Keeping fans engaged is key to a minor league baseball team’s survival, according to Maria Valentyn, vice president of entertainment for the Beloit Sky Carp, a Wisconsin minor league affiliate of the Miami Marlins. That’s where two lifelong friends come in with their unique marketing ideas to reel in audiences.
“Minor league baseball has always said they’re the front porch of the community,” Jason Klein, co-founder of the sports marketing company Brandiose, told CBS News correspondent Kris Van Cleave. “Our job, I see, is to bring dignity to these towns.”
He and co-founder Casey White begin their work by going into communities to get a feel for its culture. They then use it to create “this whole world that reinforces that thing that they’re proud of,” Klein said.
Season ticket sales for the Sky Carp are up more than 6,000%. Valentyn attributes some of that success to Klein and White.
“The idea is that no matter what type of day you’ve had prior to the baseball game, you can drive and step into this whole other world where there’s mascots playing with your kids,” Klein said. “There’s on-field entertainment. There’s silly names. There’s promotions, and they all reinforce everything that you love about your community and that it’s celebrating some story that means a lot to you as a local.”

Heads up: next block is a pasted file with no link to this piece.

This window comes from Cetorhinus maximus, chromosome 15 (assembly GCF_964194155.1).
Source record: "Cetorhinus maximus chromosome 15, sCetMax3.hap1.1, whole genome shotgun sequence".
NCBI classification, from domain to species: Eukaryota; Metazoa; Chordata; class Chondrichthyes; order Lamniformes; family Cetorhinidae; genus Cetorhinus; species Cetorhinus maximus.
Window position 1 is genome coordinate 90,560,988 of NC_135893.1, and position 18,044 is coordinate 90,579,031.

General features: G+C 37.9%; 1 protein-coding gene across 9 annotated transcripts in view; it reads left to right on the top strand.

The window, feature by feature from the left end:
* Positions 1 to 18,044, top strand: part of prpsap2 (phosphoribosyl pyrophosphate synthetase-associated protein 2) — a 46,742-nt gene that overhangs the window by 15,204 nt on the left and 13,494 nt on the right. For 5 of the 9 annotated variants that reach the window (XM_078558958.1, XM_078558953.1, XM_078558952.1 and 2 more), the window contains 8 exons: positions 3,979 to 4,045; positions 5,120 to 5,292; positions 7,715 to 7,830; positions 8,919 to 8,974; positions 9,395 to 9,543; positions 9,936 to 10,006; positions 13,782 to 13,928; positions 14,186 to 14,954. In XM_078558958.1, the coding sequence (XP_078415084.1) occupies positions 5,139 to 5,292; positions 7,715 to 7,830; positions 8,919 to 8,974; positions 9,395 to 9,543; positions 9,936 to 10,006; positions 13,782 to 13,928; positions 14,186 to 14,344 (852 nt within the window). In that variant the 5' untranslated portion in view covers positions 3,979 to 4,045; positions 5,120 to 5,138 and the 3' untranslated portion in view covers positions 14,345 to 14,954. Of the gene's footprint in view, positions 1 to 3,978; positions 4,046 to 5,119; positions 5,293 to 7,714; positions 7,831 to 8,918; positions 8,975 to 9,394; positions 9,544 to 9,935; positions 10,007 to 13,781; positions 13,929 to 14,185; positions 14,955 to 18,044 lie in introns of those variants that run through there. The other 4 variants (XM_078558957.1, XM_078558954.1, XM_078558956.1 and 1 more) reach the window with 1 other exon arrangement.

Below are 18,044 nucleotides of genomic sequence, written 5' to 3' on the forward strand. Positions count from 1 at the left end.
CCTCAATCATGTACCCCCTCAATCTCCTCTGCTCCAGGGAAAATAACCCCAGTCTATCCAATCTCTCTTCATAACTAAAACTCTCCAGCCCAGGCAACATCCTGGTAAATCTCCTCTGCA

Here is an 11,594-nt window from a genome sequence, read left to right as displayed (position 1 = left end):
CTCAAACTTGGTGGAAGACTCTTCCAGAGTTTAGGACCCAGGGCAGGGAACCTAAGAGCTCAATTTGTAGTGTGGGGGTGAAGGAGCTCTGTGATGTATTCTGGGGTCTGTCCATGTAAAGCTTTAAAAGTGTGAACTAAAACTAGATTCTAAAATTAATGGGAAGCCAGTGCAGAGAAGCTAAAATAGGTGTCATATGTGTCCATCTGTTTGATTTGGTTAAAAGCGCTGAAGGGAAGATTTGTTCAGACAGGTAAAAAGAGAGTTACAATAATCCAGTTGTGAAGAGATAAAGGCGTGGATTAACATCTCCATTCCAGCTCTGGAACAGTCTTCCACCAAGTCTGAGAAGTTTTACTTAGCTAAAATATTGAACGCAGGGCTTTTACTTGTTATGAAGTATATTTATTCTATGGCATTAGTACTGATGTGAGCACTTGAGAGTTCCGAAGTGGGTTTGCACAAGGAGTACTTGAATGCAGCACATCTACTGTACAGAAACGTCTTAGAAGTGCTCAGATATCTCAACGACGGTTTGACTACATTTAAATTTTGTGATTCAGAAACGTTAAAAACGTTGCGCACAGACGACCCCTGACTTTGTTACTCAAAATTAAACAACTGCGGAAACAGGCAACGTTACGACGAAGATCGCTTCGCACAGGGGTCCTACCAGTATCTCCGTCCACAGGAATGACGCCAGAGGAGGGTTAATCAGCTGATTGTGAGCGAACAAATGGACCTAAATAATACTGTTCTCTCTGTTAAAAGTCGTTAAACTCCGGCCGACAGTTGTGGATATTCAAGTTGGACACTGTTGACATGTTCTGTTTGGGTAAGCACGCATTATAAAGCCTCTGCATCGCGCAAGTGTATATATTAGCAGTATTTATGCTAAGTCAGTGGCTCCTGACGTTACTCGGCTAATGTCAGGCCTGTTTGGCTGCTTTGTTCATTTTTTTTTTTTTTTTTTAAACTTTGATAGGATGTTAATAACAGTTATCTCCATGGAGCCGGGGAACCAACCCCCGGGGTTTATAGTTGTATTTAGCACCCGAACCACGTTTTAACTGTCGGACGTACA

The two, who became friends in kindergarten, started the company with hopes of creating the ultimate high school mascot.
“We sent 150 letters to every minor league baseball team across the country, and one got back to us, and they said, ‘If we like it, we’ll buy it.’ And we turned my bedroom into an office at my parents’ house, and Brandiose began,” Klein said.
They’re behind such team names as the Richmond Flying Squirrels, the El Paso Chihuahuas, the Akron Rubber Ducks, the Jacksonville Jumbo Shrimp and — one of their most iconic feats — the Rocket City Trash Pandas.
“The ownership group hesitated a lot using the word trash in their name,” said Lindsey Knupp, the team’s vice president of marketing.
But the logo featuring a raccoon in a trash-can rocket ship took off with fans after the COVID-19 pandemic canceled the team’s first season.
“We sold $2.3 million in merchandise before playing a Trash Pandas game and helped keep us afloat there,” Knupp said. “It kept all of our employees, full-time employees here. It kept the business from going under, and we were able to get by.”
The Trash Pandas now have some of the highest attendance rates in minor league baseball and sell more merchandise than other teams.
But the Pandas’ success wasn’t enough as the pandemic negatively impacted Brandiose. So the two created The Clink Room — an online forum where aspiring designers from around the world can bring their visions to life on baseball hats.
“Literally saved our business,” Klein said of the endeavor.